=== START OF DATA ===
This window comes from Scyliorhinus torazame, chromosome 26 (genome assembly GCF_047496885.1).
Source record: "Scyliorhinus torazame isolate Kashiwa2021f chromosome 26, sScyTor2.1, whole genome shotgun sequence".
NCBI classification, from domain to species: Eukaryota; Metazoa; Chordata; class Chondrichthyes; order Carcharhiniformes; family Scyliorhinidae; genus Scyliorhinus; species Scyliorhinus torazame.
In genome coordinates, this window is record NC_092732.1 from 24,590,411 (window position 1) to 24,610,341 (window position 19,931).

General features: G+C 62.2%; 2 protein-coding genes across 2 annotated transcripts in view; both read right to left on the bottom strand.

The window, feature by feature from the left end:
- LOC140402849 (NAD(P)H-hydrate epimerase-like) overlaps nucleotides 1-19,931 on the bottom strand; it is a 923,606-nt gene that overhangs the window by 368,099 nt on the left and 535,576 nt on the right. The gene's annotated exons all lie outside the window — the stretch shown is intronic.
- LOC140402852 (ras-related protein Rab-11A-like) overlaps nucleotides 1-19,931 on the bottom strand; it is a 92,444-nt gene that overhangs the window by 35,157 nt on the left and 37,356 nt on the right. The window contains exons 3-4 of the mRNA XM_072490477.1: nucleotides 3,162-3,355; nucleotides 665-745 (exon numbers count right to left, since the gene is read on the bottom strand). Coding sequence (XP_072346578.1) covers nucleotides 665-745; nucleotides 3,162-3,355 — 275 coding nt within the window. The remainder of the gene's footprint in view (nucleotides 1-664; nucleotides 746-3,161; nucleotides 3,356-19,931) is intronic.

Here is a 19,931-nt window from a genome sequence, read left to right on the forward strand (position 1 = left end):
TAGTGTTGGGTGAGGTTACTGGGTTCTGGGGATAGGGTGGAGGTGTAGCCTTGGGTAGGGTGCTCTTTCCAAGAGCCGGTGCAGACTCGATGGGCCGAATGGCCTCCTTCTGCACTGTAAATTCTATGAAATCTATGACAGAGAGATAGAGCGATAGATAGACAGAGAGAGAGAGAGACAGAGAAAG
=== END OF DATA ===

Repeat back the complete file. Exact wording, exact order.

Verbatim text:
This window comes from Scyliorhinus torazame, chromosome 26 (genome assembly GCF_047496885.1).
Source record: "Scyliorhinus torazame isolate Kashiwa2021f chromosome 26, sScyTor2.1, whole genome shotgun sequence".
NCBI classification, from domain to species: Eukaryota; Metazoa; Chordata; class Chondrichthyes; order Carcharhiniformes; family Scyliorhinidae; genus Scyliorhinus; species Scyliorhinus torazame.
In genome coordinates, this window is record NC_092732.1 from 24,590,411 (window position 1) to 24,610,341 (window position 19,931).

General features: G+C 62.2%; 2 protein-coding genes across 2 annotated transcripts in view; both read right to left on the bottom strand.

The window, feature by feature from the left end:
- LOC140402849 (NAD(P)H-hydrate epimerase-like) overlaps nucleotides 1-19,931 on the bottom strand; it is a 923,606-nt gene that overhangs the window by 368,099 nt on the left and 535,576 nt on the right. The gene's annotated exons all lie outside the window — the stretch shown is intronic.
- LOC140402852 (ras-related protein Rab-11A-like) overlaps nucleotides 1-19,931 on the bottom strand; it is a 92,444-nt gene that overhangs the window by 35,157 nt on the left and 37,356 nt on the right. The window contains exons 3-4 of the mRNA XM_072490477.1: nucleotides 3,162-3,355; nucleotides 665-745 (exon numbers count right to left, since the gene is read on the bottom strand). Coding sequence (XP_072346578.1) covers nucleotides 665-745; nucleotides 3,162-3,355 — 275 coding nt within the window. The remainder of the gene's footprint in view (nucleotides 1-664; nucleotides 746-3,161; nucleotides 3,356-19,931) is intronic.

Here is a 19,931-nt window from a genome sequence, read left to right on the forward strand (position 1 = left end):
TAGTGTTGGGTGAGGTTACTGGGTTCTGGGGATAGGGTGGAGGTGTAGCCTTGGGTAGGGTGCTCTTTCCAAGAGCCGGTGCAGACTCGATGGGCCGAATGGCCTCCTTCTGCACTGTAAATTCTATGAAATCTATGACAGAGAGATAGAGCGATAGATAGACAGAGAGAGAGAGAGACAGAGAAAG